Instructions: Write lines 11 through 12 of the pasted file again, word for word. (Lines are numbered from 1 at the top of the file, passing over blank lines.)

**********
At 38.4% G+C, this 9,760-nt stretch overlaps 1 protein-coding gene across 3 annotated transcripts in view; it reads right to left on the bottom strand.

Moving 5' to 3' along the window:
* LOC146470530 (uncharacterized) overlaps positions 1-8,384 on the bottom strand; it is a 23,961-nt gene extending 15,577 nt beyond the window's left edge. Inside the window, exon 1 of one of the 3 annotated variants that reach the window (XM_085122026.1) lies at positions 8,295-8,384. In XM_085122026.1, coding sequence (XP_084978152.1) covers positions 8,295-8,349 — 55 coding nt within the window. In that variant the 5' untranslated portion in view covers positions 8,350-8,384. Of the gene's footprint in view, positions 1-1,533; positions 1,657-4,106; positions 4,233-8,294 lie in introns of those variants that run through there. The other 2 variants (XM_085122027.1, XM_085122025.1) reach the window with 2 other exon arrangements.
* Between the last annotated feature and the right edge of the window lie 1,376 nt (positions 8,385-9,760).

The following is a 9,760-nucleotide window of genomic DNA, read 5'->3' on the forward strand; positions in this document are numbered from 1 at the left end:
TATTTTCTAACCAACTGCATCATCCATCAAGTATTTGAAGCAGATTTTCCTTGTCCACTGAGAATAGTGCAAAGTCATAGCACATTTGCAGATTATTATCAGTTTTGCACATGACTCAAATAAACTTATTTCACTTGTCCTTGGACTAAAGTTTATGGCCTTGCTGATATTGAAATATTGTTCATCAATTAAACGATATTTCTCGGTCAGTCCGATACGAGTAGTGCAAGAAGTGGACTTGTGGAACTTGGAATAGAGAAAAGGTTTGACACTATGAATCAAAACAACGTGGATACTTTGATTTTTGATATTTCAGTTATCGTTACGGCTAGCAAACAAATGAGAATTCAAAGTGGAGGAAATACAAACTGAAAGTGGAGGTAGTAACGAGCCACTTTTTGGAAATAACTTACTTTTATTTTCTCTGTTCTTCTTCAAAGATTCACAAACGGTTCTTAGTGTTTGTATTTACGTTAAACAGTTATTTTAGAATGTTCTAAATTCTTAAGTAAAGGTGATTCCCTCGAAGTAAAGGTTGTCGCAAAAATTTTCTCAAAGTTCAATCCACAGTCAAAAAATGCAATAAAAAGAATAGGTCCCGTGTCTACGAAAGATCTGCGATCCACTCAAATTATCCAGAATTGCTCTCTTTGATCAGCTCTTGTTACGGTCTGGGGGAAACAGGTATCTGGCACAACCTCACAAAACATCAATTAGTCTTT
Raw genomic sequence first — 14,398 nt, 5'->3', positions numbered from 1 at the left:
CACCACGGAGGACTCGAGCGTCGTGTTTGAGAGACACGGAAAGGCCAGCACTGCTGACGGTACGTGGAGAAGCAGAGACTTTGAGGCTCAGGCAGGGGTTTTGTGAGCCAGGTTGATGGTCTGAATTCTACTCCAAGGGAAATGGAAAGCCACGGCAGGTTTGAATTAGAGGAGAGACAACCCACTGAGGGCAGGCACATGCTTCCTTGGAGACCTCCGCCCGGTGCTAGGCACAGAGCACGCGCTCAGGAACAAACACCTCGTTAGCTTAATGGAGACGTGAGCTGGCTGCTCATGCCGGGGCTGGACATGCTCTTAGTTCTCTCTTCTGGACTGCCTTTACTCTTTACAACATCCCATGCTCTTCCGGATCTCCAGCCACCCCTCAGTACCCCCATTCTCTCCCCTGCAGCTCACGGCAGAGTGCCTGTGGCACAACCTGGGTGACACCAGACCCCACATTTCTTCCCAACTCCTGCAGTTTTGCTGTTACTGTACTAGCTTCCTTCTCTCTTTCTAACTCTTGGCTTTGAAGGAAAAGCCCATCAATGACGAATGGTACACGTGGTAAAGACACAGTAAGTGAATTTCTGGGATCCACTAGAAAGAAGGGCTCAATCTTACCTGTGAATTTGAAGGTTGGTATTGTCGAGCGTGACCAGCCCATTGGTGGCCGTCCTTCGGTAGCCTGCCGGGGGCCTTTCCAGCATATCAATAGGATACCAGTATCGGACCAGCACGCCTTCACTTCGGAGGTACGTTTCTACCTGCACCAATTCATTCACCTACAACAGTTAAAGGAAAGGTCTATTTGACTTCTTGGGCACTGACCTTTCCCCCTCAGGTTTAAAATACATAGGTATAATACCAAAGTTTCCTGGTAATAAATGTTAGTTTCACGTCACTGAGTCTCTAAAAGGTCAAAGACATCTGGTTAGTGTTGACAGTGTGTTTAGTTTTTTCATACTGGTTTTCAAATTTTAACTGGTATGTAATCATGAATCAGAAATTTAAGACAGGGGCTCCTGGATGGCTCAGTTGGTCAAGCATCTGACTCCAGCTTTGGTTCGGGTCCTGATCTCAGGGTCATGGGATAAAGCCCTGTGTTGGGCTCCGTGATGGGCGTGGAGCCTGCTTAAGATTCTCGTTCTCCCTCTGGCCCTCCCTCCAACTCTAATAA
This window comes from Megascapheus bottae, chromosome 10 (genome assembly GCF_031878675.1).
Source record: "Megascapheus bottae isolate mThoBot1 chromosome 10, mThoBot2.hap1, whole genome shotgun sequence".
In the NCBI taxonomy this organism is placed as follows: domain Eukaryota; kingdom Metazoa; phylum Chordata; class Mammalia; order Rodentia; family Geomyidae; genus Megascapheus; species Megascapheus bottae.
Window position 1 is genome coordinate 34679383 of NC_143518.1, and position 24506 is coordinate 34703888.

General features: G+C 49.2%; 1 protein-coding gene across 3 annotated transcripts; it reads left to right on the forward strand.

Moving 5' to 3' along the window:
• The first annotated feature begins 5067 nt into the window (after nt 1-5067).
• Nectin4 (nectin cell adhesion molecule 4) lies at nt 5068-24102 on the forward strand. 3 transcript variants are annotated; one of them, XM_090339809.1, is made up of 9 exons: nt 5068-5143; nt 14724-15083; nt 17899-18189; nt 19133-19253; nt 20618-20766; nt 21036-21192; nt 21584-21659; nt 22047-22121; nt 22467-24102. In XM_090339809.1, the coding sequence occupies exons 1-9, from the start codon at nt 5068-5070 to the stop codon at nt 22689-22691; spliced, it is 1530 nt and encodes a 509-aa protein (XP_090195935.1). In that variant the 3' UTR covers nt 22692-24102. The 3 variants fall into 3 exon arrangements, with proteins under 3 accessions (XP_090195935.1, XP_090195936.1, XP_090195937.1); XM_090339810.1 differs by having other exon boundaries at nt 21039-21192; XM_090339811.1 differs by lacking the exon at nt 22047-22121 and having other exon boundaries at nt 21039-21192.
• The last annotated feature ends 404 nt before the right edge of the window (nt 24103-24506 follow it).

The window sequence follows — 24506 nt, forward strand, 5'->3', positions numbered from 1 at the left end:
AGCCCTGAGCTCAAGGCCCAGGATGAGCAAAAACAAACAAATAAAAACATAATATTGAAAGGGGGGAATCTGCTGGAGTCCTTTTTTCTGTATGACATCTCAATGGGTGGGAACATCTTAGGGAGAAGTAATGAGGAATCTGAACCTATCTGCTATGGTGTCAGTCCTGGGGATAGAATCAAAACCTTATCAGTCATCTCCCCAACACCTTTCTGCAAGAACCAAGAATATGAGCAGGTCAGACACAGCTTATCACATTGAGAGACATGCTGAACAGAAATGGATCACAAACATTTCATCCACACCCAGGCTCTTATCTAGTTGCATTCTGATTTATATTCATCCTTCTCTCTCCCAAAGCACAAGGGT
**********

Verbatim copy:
In the NCBI taxonomy this organism is placed as follows: domain Eukaryota; kingdom Metazoa; phylum Chordata; class Mammalia; order Rodentia; family Geomyidae; genus Megascapheus; species Megascapheus bottae.
Window position 1 is genome coordinate 34679383 of NC_143518.1, and position 24506 is coordinate 34703888.